Seminar Leader/Research Advisor: Ricardo Cortez, Tulane University
Prerequisites: A course in differential equations and basic physics. Some experience in numerical analysis or computational software will be helpful.
Overview: All liquids and gases are considered fluids. For this reason, understanding the motion of fluids is a key component in almost every physical phenomenon. Blood flow in the body, the motion of parachutes, the formation of bubbles, the swimming motions of organisms and the air flow around airplanes are all examples in which fluids play an important role. Very interesting problems come from the study of flows in the biological sciences, where organisms with flagella or cilia perform certain motions in order to propel themselves. Other problems include the motion of cells and flows in capillaries.
Seminar Description: The seminar will include lectures, a computer lab and research projects. During the lectures, the students will learn background material on differential equations, diffusion, solution by the method of characteristics and aspects of fluid dynamics. The computer lab will prepare the students to write computer programs to solve the necessary equations and to modify other programs written in advance by the seminar leader or associate. In addition, students will learn the software MATLAB and possibly some basic FORTRAN. Four groups of three students will work on different assigned research projects on topics related to biological fluid motion.
Some of the material will be taken from notes developed for a first-year graduate course in Applied Mathematics at Tulane University and also from standard textbooks in partial differential equations and numerical analysis, such as Partial Differential Equations by Lawrence C. Evans and Introduction to Theoretical and Computational Fluid Dynamic by Costas Pozrikidis.
Sample Projects: The goal of the projects is to give the students a taste of research in computational mathematics. Some tentative projects include: (1) the analysis and evaluation of three related deterministic diffusion methods, (2) the investigation of the swimming speed of "tubular" organisms as a function of their thickness, (3) the extension of an existing method based on forces to a method for problems in which the fluid motion is driven by torques, (4) a comparison of different types of flows around solid bodies using particle methods.
Seminar Leader/Research Advisor: Victor H. Moll, Tulane University
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Required Background: Integral Calculus (usually second semester calculus) and basic familiarity with a computational language like Mathematica of Maple. A basic course in number theory would be helpful, but not essential.
Seminar and Research Description: The evaluation of integrals is one of the topics that every undergraduate calculus course covers in some detail. The goal of this project is to employ integrals as a bridge to more sophisticated mathematics. The central question to be explored is this: if somebody gives you an integral to evaluate, can you do it? If you can, what did you learn from the process and the answer? If you do not succeed, is it because it cannot be done or you have seen the right method? What does it really mean that an integral cannot be evaluated?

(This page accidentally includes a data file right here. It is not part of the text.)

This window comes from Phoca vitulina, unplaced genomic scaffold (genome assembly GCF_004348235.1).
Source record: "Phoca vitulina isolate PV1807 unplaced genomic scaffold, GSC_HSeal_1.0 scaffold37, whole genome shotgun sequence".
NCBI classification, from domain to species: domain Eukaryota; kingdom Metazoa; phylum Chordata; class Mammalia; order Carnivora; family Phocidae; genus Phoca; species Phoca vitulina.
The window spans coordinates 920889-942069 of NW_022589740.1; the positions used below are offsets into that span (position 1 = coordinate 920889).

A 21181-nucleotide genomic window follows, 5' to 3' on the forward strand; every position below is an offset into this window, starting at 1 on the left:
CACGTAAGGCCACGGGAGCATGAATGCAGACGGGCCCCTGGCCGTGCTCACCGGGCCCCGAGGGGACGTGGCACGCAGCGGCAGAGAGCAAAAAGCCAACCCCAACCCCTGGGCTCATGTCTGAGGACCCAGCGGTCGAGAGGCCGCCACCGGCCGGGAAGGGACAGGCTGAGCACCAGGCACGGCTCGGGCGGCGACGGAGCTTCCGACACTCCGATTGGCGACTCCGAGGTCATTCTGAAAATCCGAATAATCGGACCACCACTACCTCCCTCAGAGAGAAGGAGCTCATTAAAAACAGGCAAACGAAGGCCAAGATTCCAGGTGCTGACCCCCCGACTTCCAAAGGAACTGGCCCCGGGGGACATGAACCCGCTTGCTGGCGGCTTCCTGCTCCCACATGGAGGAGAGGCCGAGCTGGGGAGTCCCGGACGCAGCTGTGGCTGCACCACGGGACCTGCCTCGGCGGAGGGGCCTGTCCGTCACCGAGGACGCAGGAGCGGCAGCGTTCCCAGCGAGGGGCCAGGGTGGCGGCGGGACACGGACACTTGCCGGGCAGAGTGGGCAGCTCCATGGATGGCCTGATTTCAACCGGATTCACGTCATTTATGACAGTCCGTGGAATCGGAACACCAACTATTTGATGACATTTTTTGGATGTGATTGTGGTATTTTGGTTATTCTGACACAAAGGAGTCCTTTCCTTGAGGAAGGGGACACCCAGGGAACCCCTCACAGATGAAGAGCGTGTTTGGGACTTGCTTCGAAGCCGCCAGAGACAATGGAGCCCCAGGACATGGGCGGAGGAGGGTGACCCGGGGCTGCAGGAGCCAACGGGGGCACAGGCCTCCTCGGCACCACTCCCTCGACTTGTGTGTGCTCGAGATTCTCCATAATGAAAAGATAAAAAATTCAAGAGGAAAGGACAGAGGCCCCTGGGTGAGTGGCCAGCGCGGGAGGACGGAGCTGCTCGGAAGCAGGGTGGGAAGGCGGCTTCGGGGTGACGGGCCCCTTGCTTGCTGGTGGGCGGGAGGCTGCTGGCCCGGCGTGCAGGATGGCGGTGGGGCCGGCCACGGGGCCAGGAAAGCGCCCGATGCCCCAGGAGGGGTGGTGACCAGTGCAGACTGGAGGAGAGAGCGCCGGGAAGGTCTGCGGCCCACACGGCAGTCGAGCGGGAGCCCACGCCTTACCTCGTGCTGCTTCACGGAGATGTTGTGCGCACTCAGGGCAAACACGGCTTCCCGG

I hope that the examples below illustrate these points.
1. Consider the simplest of all examples:
The proof of this is elementary: it is equivalent to the fact that
The proof of this simple fact will remind you of the binomial theorem, and it should inspire you to think about the definition of . What does mean? Or even worse, what is ?
The definite integral analog to the integral above is
Now if you differentiate this with respect to the parameter n you get
2. During the last twenty years there has been an interesting development of symbolic languages. These are languages that allow you to compute a large number of integrals. Another interesting use of these languages is to create a large amount of data that will help you generate interesting conjectures. We illustrate the idea with a proof of Wallis' formula:
The first approach is by blind evaluation. This simply means to ask the machine to do the problem for you. If you ask Mathematica for the value of , it will tell you that
It is unclear what is going one here. What is the gamma function that appears in the answer? Is there a better way to find this integral? What is doing in the answer?
If you ask for specifics, then things get better:
Now you see that the answer is a rational multiple of p, the question is how to guess the exact form of it. One the methods that will be discussed in SIMU 2002 is that of recurrences. For example, integration by parts will show you that
From here we can guess the answer and prove it!
3. During SIMU 2000 we discussed the following problem. It is not hard to show that
is a polynomial in a with rational coefficients. A sequence of numbers is called unimodal if they increase up to a point and then they decrease. We had observed that is, for fixed m, a unimodal sequence. A new proof by one the SIMU 2000 groups became a paper in the Electronic Journal of Combinatorics. The stronger fact that are log concave: is still an open question.
4. Consider the iterated indefinite integrals of ln(1 + x):
Define the function that appears at the nth step. Then it is not hard to show that
where and are polynomials in x. It is easy to figure out the value
The value of is very mysterious. Write
where has integer coefficients and
It turns out that